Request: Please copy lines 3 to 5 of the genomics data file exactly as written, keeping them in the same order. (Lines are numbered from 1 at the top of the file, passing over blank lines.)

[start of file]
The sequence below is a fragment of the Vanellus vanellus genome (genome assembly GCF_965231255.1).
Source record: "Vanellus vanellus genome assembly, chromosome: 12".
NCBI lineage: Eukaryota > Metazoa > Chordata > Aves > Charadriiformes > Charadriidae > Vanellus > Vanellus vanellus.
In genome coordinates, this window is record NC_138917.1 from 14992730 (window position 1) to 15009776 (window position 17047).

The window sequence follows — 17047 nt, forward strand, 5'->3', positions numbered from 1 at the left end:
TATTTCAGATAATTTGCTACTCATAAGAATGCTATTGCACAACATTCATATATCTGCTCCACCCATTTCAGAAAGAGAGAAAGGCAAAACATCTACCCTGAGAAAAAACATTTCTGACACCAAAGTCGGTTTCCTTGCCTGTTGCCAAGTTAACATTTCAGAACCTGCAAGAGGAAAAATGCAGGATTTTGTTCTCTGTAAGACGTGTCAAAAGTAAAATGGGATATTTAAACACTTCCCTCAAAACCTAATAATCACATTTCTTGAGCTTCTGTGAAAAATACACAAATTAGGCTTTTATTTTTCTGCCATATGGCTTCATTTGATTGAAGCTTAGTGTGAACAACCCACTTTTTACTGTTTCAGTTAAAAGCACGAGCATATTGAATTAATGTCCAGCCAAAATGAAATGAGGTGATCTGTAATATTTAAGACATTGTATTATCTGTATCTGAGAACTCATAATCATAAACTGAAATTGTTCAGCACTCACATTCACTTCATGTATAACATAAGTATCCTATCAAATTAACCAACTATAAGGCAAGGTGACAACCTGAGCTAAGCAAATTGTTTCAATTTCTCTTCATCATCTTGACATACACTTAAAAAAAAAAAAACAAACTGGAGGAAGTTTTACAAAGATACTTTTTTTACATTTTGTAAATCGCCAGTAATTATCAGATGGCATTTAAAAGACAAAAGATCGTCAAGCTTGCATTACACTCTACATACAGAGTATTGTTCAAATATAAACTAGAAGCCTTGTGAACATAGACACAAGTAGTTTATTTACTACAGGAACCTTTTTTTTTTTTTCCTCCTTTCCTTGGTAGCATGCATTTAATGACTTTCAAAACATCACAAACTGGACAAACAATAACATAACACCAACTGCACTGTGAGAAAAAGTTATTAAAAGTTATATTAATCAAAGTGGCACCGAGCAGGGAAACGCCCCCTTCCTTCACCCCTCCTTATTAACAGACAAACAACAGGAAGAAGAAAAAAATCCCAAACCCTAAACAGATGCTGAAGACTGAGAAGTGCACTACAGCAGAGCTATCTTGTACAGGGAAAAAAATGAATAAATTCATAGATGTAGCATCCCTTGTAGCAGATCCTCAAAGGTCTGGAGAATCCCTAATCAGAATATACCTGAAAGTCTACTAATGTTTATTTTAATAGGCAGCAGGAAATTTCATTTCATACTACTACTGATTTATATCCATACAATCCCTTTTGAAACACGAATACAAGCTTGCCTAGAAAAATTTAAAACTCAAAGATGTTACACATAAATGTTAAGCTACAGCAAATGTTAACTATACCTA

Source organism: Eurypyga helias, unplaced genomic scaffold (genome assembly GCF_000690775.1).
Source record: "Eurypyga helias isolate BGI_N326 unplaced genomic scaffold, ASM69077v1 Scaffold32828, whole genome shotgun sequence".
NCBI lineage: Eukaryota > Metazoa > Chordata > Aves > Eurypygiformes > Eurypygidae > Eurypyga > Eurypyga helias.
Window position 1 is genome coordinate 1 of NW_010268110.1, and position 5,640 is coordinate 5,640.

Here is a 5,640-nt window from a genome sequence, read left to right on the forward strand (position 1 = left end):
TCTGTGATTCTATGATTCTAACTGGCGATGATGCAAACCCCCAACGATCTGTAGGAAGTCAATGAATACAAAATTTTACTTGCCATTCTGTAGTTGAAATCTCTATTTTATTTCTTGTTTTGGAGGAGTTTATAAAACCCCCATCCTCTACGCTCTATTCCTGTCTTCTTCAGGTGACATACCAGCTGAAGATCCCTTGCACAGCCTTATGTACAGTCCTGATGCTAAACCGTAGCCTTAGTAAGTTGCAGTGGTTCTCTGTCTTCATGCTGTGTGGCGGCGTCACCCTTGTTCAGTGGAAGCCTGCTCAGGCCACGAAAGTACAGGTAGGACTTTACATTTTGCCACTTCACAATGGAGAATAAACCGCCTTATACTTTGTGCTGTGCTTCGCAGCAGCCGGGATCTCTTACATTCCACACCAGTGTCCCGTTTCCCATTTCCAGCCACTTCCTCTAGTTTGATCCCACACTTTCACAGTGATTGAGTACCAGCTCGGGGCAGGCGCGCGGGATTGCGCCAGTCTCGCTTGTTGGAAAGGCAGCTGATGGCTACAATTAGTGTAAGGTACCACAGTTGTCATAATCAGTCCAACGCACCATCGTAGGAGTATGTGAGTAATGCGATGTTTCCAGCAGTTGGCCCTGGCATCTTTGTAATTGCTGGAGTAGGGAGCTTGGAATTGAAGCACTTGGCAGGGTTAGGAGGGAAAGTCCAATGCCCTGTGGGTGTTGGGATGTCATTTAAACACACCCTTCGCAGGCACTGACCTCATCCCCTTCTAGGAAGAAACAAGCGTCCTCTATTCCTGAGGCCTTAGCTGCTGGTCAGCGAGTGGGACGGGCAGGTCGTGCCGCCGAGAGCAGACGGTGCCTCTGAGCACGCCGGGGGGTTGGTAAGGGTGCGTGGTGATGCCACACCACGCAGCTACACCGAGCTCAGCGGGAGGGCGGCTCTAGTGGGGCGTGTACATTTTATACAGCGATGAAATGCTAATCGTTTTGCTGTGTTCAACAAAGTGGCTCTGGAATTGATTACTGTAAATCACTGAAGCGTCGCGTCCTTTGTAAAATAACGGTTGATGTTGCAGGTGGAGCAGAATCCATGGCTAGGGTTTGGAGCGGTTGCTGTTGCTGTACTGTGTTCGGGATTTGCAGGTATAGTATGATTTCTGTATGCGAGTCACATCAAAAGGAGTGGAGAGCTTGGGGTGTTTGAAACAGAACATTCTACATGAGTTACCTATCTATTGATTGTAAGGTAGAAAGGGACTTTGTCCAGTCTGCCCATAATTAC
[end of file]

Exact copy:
NCBI lineage: Eukaryota > Metazoa > Chordata > Aves > Charadriiformes > Charadriidae > Vanellus > Vanellus vanellus.
In genome coordinates, this window is record NC_138917.1 from 14992730 (window position 1) to 15009776 (window position 17047).

The window sequence follows — 17047 nt, forward strand, 5'->3', positions numbered from 1 at the left end: